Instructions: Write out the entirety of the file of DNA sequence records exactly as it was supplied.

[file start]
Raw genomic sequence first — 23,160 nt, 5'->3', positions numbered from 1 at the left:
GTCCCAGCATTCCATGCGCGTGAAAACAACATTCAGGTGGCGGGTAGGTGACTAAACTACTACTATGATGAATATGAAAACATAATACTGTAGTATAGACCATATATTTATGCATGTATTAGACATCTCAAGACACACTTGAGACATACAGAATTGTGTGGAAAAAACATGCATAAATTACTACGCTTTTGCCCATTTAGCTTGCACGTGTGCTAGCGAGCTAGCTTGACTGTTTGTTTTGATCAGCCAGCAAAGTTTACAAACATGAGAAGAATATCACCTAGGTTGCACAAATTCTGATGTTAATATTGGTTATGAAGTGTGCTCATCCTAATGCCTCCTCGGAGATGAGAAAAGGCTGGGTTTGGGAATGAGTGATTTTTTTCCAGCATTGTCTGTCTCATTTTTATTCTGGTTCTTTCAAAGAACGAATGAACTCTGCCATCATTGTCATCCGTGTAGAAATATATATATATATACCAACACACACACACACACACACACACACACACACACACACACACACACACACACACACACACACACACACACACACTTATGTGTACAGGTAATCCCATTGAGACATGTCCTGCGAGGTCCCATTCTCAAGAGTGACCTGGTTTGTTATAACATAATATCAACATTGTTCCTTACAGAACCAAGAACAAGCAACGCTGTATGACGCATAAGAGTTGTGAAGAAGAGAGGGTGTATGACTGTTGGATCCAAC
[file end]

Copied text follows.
Raw genomic sequence first — 23,160 nt, 5'->3', positions numbered from 1 at the left:
GTCCCAGCATTCCATGCGCGTGAAAACAACATTCAGGTGGCGGGTAGGTGACTAAACTACTACTATGATGAATATGAAAACATAATACTGTAGTATAGACCATATATTTATGCATGTATTAGACATCTCAAGACACACTTGAGACATACAGAATTGTGTGGAAAAAACATGCATAAATTACTACGCTTTTGCCCATTTAGCTTGCACGTGTGCTAGCGAGCTAGCTTGACTGTTTGTTTTGATCAGCCAGCAAAGTTTACAAACATGAGAAGAATATCACCTAGGTTGCACAAATTCTGATGTTAATATTGGTTATGAAGTGTGCTCATCCTAATGCCTCCTCGGAGATGAGAAAAGGCTGGGTTTGGGAATGAGTGATTTTTTTCCAGCATTGTCTGTCTCATTTTTATTCTGGTTCTTTCAAAGAACGAATGAACTCTGCCATCATTGTCATCCGTGTAGAAATATATATATATATACCAACACACACACACACACACACACACACACACACACACACACACACACACACACACACACACACACACACACACACTTATGTGTACAGGTAATCCCATTGAGACATGTCCTGCGAGGTCCCATTCTCAAGAGTGACCTGGTTTGTTATAACATAATATCAACATTGTTCCTTACAGAACCAAGAACAAGCAACGCTGTATGACGCATAAGAGTTGTGAAGAAGAGAGGGTGTATGACTGTTGGATCCAAC